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EU's top energy official downplays risk of fresh Russian gas dispute

EU's top energy official downplays risk of fresh Russian gas dispute
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Europe’s improved energy infrastructure and a milder winter has reduced the risk of Russia using gas as a political weapon, according to a top EU official.

Moscow has turned off the taps in the past – in 2006 and 2009 – over price disputes with Ukraine.

The EU energy commissioner Gunther Oettinger said: “At the moment there is no reason for concern, at the moment in the member states the gas situation is good, the supply for industry and households has been maintained. Our storage capacities are fuller than a year ago. “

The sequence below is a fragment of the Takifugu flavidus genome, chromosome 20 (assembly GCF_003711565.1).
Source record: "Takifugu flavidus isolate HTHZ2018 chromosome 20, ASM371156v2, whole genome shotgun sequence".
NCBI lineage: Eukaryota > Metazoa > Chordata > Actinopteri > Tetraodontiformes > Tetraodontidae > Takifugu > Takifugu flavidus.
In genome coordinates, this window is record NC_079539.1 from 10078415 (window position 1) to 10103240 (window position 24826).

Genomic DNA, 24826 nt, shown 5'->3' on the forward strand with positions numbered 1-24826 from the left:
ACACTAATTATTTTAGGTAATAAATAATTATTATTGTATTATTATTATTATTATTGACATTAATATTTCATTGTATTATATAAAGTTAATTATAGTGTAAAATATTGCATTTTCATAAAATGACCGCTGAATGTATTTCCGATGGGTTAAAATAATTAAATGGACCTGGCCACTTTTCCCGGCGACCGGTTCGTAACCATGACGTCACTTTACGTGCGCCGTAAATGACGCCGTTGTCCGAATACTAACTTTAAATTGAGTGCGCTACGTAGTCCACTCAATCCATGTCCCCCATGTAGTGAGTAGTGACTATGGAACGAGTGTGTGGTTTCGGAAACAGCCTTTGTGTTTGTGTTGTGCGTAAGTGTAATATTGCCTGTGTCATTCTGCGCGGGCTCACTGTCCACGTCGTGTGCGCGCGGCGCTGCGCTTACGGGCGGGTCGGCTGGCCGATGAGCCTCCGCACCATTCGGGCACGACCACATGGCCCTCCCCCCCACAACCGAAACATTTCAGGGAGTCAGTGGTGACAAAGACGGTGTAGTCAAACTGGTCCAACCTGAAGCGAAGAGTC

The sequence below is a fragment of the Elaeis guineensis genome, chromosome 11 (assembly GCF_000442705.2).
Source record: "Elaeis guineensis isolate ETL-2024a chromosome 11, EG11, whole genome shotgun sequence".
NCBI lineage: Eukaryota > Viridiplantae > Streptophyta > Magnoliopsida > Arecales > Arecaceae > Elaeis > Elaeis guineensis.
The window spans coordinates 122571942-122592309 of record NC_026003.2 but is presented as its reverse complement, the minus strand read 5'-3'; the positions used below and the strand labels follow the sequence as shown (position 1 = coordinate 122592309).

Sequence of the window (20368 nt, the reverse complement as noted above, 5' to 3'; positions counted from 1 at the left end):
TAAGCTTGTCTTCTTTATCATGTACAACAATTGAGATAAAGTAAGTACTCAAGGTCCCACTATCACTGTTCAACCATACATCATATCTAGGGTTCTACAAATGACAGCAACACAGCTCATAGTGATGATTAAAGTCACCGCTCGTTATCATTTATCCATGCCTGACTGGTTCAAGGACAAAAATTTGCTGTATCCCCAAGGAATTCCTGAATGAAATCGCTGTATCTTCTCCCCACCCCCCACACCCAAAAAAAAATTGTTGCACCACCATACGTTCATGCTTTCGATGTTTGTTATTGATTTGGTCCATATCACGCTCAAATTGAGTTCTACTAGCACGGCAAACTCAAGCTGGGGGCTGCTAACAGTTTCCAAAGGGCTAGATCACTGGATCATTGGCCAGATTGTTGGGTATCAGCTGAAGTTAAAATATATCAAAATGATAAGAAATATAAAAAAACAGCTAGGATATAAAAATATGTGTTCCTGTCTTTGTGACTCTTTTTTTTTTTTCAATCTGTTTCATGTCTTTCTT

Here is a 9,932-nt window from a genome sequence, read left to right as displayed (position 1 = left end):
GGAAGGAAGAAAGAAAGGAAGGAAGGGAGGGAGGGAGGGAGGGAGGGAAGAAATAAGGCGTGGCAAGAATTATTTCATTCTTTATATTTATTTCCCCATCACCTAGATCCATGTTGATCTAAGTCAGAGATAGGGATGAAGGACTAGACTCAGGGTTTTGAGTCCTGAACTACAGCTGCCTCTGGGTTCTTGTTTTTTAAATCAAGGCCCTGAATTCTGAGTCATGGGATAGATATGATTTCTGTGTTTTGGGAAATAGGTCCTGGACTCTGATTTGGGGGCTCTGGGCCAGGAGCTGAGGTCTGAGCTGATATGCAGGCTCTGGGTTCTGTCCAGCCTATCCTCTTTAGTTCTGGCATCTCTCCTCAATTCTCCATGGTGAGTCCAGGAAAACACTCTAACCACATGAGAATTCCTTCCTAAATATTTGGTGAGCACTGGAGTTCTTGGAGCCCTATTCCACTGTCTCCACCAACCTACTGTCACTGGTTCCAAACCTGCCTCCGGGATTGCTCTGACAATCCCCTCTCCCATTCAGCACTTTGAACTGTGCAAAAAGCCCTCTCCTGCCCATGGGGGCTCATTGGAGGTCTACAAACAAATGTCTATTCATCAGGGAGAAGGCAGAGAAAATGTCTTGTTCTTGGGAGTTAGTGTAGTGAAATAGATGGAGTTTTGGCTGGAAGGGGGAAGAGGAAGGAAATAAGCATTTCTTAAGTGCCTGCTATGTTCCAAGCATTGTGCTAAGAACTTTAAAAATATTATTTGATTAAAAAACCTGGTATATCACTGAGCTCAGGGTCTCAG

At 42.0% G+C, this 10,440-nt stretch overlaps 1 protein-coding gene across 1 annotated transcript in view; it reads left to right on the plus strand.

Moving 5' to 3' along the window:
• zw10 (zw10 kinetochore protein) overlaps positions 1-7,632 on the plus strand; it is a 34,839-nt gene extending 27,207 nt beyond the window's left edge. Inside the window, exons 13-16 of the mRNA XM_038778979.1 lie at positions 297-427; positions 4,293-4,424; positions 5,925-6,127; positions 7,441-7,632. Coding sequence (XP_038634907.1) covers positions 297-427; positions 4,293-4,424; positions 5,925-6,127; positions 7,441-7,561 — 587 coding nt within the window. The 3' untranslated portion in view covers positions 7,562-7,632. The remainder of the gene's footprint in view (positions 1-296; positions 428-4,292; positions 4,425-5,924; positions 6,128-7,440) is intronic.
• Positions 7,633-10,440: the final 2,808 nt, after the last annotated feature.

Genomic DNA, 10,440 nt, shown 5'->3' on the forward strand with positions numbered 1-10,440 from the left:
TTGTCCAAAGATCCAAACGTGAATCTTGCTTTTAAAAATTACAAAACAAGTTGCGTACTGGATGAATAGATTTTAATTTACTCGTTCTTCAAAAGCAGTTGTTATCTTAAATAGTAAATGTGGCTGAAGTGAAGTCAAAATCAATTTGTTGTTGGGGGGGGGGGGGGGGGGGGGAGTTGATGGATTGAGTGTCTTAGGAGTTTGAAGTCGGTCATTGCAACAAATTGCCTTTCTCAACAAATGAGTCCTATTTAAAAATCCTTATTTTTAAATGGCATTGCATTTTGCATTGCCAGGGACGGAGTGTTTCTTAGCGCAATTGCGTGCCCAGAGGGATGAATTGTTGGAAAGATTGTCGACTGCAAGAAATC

Russia is Europe’s top gas supplier and one-third of it travels through Ukraine .

Six EU states get all of their gas from Russia whilst Germany takes 40 percent of its imports from Russian sources.

Industry experts say that Europe needs Russian energy, but Russia simply cannot afford to lose vital gas revenue by cutting supplies.

“80 percent of Russian gas exports go to the EU. On the other hand, the Russians do not have many other alternatives to export their gas,” said Arno Behrens of the Centre for European Policy Studies.

“Furthermore, the European energy market, in particular the gas market, is much more integrated than it used to be, so currently I do not see any danger for gas supply in the EU,” he added.

Meanwhile, the European Commission has said that the EU will now help Ukraine settle its gas debts to Moscow.